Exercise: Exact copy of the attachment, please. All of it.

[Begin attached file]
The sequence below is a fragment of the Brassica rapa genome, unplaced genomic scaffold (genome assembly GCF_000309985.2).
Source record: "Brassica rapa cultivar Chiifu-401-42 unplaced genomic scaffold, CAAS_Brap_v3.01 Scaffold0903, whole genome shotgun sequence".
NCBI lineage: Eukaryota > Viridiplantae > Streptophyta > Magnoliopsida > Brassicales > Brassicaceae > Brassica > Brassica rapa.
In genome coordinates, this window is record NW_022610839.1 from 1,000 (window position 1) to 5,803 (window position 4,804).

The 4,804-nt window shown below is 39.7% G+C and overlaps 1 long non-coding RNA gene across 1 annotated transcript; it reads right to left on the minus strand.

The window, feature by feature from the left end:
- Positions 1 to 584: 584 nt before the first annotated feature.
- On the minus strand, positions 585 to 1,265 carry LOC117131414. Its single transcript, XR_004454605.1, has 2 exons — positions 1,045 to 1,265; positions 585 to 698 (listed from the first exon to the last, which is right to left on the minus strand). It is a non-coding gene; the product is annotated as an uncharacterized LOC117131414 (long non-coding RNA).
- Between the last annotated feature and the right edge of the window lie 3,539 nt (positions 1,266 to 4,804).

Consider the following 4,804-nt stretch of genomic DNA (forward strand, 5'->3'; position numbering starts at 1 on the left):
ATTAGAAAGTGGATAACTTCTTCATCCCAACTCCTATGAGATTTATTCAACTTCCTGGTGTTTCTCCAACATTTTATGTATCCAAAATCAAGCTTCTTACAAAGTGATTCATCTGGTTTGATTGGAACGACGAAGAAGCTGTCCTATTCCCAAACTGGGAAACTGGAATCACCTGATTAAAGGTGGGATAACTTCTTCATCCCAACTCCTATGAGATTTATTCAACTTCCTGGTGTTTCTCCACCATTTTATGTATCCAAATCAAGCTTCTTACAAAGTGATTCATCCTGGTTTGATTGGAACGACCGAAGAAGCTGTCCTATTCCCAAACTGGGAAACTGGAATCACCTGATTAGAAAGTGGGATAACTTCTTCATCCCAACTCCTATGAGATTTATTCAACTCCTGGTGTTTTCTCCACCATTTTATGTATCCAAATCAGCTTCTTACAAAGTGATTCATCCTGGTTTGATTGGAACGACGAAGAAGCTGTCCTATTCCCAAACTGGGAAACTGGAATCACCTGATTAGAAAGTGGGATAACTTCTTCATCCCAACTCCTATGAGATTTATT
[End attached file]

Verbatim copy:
The sequence below is a fragment of the Brassica rapa genome, unplaced genomic scaffold (genome assembly GCF_000309985.2).
Source record: "Brassica rapa cultivar Chiifu-401-42 unplaced genomic scaffold, CAAS_Brap_v3.01 Scaffold0903, whole genome shotgun sequence".
NCBI lineage: Eukaryota > Viridiplantae > Streptophyta > Magnoliopsida > Brassicales > Brassicaceae > Brassica > Brassica rapa.
In genome coordinates, this window is record NW_022610839.1 from 1,000 (window position 1) to 5,803 (window position 4,804).

The 4,804-nt window shown below is 39.7% G+C and overlaps 1 long non-coding RNA gene across 1 annotated transcript; it reads right to left on the minus strand.

The window, feature by feature from the left end:
- Positions 1 to 584: 584 nt before the first annotated feature.
- On the minus strand, positions 585 to 1,265 carry LOC117131414. Its single transcript, XR_004454605.1, has 2 exons — positions 1,045 to 1,265; positions 585 to 698 (listed from the first exon to the last, which is right to left on the minus strand). It is a non-coding gene; the product is annotated as an uncharacterized LOC117131414 (long non-coding RNA).
- Between the last annotated feature and the right edge of the window lie 3,539 nt (positions 1,266 to 4,804).

Consider the following 4,804-nt stretch of genomic DNA (forward strand, 5'->3'; position numbering starts at 1 on the left):
ATTAGAAAGTGGATAACTTCTTCATCCCAACTCCTATGAGATTTATTCAACTTCCTGGTGTTTCTCCAACATTTTATGTATCCAAAATCAAGCTTCTTACAAAGTGATTCATCTGGTTTGATTGGAACGACGAAGAAGCTGTCCTATTCCCAAACTGGGAAACTGGAATCACCTGATTAAAGGTGGGATAACTTCTTCATCCCAACTCCTATGAGATTTATTCAACTTCCTGGTGTTTCTCCACCATTTTATGTATCCAAATCAAGCTTCTTACAAAGTGATTCATCCTGGTTTGATTGGAACGACCGAAGAAGCTGTCCTATTCCCAAACTGGGAAACTGGAATCACCTGATTAGAAAGTGGGATAACTTCTTCATCCCAACTCCTATGAGATTTATTCAACTCCTGGTGTTTTCTCCACCATTTTATGTATCCAAATCAGCTTCTTACAAAGTGATTCATCCTGGTTTGATTGGAACGACGAAGAAGCTGTCCTATTCCCAAACTGGGAAACTGGAATCACCTGATTAGAAAGTGGGATAACTTCTTCATCCCAACTCCTATGAGATTTATT